Sunday, August 15, 2010

There's Nothing to Fear.......or is there?

It's been a long hot summer. In fact, it's likely to be the hottest summer, if not the hottest year on record. But not only the temperature made this summer hot. We've had lots of fear-mongering about brown people. A white hating Ag department official, Arizona going to hell in a hand basket due to Hispanic looking persons, the New Black Panthers are plotting revolution against whites, beheadings in Arizona, anchor babies, terrorist babies, evil dangerous mosques being built on the 911 site in NYC etc. Will this be known as the Summer of Fear Mongering?

But do you want to hear something that actually should scare you a little? How about the discovery of a new antibiotic resistance gene that makes almost all beta-lactam antibiotics obsolete?

Beta-lactam antibiotics are antibiotics that contain a beta-lactam nucleus in their molecular structure, eg. penicillin and its derivatives, cephalosporins, and carbapenems.

Beta-lactam antibiotics are resistant to beta-lactamase, an enzyme produced by some bacterial strains which can break open the beta-lactam ring and render the antibiotic useless.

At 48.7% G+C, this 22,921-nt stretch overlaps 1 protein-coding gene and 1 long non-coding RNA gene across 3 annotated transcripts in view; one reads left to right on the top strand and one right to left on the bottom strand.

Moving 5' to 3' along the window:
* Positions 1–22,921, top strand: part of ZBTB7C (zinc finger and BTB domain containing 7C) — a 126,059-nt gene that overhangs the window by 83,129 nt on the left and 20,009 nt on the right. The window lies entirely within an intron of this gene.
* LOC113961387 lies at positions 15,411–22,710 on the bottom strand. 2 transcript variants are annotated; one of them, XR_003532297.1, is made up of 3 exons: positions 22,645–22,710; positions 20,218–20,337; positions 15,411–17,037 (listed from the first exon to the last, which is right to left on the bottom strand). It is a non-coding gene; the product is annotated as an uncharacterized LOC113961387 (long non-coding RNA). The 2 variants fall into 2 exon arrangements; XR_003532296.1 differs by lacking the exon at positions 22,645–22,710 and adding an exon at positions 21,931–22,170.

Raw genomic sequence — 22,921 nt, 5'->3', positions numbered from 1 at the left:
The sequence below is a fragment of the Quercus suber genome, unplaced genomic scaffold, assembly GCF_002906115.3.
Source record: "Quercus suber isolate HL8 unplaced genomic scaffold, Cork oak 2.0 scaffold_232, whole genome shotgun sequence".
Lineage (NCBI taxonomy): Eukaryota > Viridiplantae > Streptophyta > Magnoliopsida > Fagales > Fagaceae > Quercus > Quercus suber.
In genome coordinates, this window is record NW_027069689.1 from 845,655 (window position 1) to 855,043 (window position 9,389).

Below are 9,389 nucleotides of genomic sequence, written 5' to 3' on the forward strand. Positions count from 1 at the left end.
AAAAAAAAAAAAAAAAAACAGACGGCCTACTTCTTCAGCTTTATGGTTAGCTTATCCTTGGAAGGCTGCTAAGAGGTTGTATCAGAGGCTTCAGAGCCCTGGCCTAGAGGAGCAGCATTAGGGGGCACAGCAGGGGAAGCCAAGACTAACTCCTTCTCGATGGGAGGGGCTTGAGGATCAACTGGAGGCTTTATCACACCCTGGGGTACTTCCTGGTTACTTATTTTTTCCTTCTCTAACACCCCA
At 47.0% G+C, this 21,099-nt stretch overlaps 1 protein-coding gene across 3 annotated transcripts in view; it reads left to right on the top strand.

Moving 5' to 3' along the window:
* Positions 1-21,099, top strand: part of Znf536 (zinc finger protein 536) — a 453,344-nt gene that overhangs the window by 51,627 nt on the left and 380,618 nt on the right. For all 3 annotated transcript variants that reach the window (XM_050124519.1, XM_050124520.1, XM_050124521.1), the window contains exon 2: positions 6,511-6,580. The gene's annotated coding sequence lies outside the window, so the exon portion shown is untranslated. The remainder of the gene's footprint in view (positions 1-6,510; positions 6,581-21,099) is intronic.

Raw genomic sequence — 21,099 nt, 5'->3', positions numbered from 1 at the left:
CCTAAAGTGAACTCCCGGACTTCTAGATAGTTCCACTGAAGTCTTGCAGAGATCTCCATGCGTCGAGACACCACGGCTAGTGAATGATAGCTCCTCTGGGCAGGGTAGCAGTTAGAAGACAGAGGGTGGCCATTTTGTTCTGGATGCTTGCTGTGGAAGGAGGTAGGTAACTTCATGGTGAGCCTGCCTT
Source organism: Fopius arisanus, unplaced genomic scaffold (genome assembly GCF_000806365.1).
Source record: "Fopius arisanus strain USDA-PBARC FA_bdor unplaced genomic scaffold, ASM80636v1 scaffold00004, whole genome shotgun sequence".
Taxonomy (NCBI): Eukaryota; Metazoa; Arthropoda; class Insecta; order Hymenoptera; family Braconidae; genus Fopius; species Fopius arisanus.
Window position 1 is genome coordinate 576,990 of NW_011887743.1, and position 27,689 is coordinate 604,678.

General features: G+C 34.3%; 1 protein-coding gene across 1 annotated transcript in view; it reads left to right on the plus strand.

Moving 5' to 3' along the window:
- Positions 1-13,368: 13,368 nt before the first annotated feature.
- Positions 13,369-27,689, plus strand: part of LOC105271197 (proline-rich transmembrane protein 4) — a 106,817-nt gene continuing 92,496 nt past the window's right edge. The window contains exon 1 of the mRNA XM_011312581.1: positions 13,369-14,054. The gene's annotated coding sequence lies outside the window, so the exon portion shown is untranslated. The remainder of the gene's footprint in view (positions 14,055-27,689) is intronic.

Carbapenems are a group of beta-lactam antibiotics that are highly resistant to beta-lactamase and is the last drug of choice to treat some bacterial infections. But now we have a brand new bacterial antibiotic resistance enzyme encoded by the New Delhi Metallo-beta-lactamase (NDM-1) gene.

The appearance of the gene was first seen in New Delhi about a year ago. In the last year it has been isolated from bacteria in the UK, USA, and Africa. There are no current antibiotics to combat bacteria containing the NDM-1 gene. And, the gene is rapidly spreading via horizontal gene transfer.

Here is a nice quote from a recent paper Lancet paper: "Enterobacteriaceae with NDM-1 carbapenemases are highly resistant to many antibiotic classes and potentially herald the end of treatment with β-lactams, fluoroquinolones, and aminoglycosides—the main antibiotic classes for the treatment of Gram-negative infections."

So, if we are really unlucky, we might have real problems to deal with in the near future.

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